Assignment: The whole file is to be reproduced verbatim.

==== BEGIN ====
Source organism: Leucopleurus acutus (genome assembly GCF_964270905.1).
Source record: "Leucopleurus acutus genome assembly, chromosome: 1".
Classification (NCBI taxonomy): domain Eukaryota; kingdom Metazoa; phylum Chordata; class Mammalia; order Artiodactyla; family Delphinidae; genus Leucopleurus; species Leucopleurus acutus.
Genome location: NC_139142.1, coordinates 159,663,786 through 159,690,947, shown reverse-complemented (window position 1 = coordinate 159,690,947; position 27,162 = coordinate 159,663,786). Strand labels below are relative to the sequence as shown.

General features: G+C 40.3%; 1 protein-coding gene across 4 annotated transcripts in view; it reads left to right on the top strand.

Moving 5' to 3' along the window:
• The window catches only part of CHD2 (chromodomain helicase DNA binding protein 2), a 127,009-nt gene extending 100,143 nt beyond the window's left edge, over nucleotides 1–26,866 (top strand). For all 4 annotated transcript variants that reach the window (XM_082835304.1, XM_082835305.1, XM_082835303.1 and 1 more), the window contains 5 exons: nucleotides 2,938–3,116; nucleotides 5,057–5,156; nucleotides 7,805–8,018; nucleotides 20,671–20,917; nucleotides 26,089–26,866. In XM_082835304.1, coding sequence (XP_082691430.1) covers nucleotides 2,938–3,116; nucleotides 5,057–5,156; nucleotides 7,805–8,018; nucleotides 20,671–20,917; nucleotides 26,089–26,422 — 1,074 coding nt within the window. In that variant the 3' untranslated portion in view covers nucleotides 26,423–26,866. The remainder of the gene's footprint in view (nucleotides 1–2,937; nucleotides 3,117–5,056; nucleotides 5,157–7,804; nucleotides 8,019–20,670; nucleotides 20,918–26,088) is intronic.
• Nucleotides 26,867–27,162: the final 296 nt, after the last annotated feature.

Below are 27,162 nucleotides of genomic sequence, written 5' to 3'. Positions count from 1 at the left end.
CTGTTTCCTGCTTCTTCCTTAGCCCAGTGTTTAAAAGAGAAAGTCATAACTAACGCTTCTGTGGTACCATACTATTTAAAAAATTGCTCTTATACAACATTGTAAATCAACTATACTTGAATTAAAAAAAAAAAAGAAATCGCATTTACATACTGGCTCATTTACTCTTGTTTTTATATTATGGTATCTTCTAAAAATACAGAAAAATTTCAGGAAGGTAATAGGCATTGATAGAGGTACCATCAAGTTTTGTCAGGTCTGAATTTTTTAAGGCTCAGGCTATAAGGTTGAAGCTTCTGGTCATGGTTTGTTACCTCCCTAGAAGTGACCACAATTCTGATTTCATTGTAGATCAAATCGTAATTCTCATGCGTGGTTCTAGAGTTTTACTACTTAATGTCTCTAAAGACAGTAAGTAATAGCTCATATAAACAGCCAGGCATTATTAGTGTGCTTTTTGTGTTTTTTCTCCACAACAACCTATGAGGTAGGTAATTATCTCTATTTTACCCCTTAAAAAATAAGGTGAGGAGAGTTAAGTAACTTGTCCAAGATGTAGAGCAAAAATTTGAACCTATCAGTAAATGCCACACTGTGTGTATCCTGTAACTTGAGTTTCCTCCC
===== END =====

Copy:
Source organism: Leucopleurus acutus (genome assembly GCF_964270905.1).
Source record: "Leucopleurus acutus genome assembly, chromosome: 1".
Classification (NCBI taxonomy): domain Eukaryota; kingdom Metazoa; phylum Chordata; class Mammalia; order Artiodactyla; family Delphinidae; genus Leucopleurus; species Leucopleurus acutus.
Genome location: NC_139142.1, coordinates 159,663,786 through 159,690,947, shown reverse-complemented (window position 1 = coordinate 159,690,947; position 27,162 = coordinate 159,663,786). Strand labels below are relative to the sequence as shown.

General features: G+C 40.3%; 1 protein-coding gene across 4 annotated transcripts in view; it reads left to right on the top strand.

Moving 5' to 3' along the window:
• The window catches only part of CHD2 (chromodomain helicase DNA binding protein 2), a 127,009-nt gene extending 100,143 nt beyond the window's left edge, over nucleotides 1–26,866 (top strand). For all 4 annotated transcript variants that reach the window (XM_082835304.1, XM_082835305.1, XM_082835303.1 and 1 more), the window contains 5 exons: nucleotides 2,938–3,116; nucleotides 5,057–5,156; nucleotides 7,805–8,018; nucleotides 20,671–20,917; nucleotides 26,089–26,866. In XM_082835304.1, coding sequence (XP_082691430.1) covers nucleotides 2,938–3,116; nucleotides 5,057–5,156; nucleotides 7,805–8,018; nucleotides 20,671–20,917; nucleotides 26,089–26,422 — 1,074 coding nt within the window. In that variant the 3' untranslated portion in view covers nucleotides 26,423–26,866. The remainder of the gene's footprint in view (nucleotides 1–2,937; nucleotides 3,117–5,056; nucleotides 5,157–7,804; nucleotides 8,019–20,670; nucleotides 20,918–26,088) is intronic.
• Nucleotides 26,867–27,162: the final 296 nt, after the last annotated feature.

Below are 27,162 nucleotides of genomic sequence, written 5' to 3'. Positions count from 1 at the left end.
CTGTTTCCTGCTTCTTCCTTAGCCCAGTGTTTAAAAGAGAAAGTCATAACTAACGCTTCTGTGGTACCATACTATTTAAAAAATTGCTCTTATACAACATTGTAAATCAACTATACTTGAATTAAAAAAAAAAAAGAAATCGCATTTACATACTGGCTCATTTACTCTTGTTTTTATATTATGGTATCTTCTAAAAATACAGAAAAATTTCAGGAAGGTAATAGGCATTGATAGAGGTACCATCAAGTTTTGTCAGGTCTGAATTTTTTAAGGCTCAGGCTATAAGGTTGAAGCTTCTGGTCATGGTTTGTTACCTCCCTAGAAGTGACCACAATTCTGATTTCATTGTAGATCAAATCGTAATTCTCATGCGTGGTTCTAGAGTTTTACTACTTAATGTCTCTAAAGACAGTAAGTAATAGCTCATATAAACAGCCAGGCATTATTAGTGTGCTTTTTGTGTTTTTTCTCCACAACAACCTATGAGGTAGGTAATTATCTCTATTTTACCCCTTAAAAAATAAGGTGAGGAGAGTTAAGTAACTTGTCCAAGATGTAGAGCAAAAATTTGAACCTATCAGTAAATGCCACACTGTGTGTATCCTGTAACTTGAGTTTCCTCCC